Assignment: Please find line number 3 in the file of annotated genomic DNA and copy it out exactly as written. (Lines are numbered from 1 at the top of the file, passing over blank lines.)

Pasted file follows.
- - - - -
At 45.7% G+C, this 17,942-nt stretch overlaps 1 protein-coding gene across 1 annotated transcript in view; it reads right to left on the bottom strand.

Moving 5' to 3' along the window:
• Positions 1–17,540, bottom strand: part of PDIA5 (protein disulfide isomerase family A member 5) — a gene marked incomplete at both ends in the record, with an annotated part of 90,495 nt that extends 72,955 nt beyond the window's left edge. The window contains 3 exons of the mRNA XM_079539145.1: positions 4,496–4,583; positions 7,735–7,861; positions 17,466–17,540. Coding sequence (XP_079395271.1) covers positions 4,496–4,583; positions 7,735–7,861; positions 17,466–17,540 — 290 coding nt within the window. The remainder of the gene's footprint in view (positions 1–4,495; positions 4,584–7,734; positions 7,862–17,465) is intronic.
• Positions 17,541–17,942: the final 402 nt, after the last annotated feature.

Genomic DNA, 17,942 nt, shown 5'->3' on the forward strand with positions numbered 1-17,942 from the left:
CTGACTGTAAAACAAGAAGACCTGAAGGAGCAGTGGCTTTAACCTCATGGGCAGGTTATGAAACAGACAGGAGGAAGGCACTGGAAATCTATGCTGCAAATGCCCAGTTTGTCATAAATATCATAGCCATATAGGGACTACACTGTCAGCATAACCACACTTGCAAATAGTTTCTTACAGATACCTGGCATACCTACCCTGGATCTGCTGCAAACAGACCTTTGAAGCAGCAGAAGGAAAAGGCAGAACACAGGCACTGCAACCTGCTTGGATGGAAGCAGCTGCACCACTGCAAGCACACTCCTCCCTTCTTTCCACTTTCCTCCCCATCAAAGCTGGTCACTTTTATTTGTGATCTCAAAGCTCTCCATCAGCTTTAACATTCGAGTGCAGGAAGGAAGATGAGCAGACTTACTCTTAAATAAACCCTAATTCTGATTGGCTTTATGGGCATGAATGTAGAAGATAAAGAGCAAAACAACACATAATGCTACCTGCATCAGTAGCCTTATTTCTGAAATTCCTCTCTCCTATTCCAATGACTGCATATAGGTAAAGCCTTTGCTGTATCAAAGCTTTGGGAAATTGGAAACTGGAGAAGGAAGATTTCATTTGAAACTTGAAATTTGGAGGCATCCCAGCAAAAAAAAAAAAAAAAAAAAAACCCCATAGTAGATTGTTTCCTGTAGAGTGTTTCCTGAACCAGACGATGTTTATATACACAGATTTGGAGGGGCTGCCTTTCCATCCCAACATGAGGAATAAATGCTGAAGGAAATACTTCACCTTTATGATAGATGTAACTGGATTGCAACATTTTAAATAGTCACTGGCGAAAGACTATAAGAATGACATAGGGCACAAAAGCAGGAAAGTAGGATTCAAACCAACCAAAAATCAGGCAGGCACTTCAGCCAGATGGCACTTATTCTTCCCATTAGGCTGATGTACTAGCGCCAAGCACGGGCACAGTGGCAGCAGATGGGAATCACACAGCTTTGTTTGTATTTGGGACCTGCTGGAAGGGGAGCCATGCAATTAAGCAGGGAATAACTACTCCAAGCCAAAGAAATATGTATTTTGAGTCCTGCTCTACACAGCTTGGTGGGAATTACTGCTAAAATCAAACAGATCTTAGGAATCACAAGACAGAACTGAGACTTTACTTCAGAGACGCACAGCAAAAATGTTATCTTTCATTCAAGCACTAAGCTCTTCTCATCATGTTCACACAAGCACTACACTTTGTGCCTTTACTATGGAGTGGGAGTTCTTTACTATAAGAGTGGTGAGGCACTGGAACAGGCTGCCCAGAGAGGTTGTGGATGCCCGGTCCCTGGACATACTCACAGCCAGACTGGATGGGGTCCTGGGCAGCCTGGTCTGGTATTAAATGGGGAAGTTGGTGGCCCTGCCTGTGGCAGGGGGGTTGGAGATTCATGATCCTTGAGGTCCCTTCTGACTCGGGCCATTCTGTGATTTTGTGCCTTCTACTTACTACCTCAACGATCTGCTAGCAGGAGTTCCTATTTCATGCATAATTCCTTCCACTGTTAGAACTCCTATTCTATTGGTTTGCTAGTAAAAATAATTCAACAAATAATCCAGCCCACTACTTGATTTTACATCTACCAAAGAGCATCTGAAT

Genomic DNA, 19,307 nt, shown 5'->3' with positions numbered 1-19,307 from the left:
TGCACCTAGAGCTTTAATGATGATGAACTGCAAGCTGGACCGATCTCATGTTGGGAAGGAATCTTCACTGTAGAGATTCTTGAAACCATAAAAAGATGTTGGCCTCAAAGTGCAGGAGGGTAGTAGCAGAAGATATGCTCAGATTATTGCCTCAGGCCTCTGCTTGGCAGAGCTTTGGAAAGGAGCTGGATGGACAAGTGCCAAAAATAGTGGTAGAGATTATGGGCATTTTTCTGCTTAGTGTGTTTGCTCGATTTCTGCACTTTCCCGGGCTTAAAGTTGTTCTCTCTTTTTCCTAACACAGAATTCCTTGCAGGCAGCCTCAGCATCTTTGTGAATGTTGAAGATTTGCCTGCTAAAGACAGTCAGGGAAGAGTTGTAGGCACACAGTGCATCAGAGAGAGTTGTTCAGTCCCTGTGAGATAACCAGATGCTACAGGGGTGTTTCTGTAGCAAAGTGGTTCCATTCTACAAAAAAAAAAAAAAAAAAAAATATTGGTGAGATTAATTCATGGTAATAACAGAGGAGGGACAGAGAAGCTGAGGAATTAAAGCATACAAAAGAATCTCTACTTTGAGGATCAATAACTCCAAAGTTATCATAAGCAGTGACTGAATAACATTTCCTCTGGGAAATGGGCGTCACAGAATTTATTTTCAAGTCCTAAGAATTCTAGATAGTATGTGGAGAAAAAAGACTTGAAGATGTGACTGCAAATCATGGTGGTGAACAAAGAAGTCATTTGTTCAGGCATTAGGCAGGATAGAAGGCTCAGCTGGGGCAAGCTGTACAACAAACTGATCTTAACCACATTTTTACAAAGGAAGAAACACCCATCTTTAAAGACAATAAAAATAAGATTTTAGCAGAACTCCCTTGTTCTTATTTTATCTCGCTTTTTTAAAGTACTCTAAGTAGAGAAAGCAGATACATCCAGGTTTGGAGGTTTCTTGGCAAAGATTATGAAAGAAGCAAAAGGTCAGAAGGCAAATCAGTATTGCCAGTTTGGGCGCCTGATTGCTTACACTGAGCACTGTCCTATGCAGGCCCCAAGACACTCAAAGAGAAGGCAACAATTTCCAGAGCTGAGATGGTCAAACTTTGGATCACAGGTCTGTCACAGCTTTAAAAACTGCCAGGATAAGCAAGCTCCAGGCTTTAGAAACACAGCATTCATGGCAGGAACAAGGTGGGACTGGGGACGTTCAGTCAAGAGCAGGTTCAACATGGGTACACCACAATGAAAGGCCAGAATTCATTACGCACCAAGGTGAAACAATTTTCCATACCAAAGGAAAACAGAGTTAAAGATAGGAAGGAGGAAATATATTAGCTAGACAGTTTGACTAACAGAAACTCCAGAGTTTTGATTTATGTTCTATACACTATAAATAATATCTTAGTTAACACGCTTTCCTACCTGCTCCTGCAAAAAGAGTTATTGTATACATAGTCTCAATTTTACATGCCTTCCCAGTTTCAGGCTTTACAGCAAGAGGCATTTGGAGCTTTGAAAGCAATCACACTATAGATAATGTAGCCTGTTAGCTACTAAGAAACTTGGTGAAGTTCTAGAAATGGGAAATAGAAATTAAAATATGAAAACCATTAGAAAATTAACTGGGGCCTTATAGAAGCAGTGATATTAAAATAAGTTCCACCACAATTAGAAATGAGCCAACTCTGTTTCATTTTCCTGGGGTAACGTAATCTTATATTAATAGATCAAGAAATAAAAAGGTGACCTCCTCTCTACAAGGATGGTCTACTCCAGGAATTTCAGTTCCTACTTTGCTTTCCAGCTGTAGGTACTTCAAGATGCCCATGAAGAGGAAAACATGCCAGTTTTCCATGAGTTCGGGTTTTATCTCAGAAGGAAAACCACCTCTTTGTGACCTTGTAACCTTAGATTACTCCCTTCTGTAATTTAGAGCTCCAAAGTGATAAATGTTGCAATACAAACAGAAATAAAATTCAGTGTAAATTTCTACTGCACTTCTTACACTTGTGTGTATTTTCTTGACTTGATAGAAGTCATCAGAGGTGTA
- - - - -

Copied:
• Positions 1–17,540, bottom strand: part of PDIA5 (protein disulfide isomerase family A member 5) — a gene marked incomplete at both ends in the record, with an annotated part of 90,495 nt that extends 72,955 nt beyond the window's left edge. The window contains 3 exons of the mRNA XM_079539145.1: positions 4,496–4,583; positions 7,735–7,861; positions 17,466–17,540. Coding sequence (XP_079395271.1) covers positions 4,496–4,583; positions 7,735–7,861; positions 17,466–17,540 — 290 coding nt within the window. The remainder of the gene's footprint in view (positions 1–4,495; positions 4,584–7,734; positions 7,862–17,465) is intronic.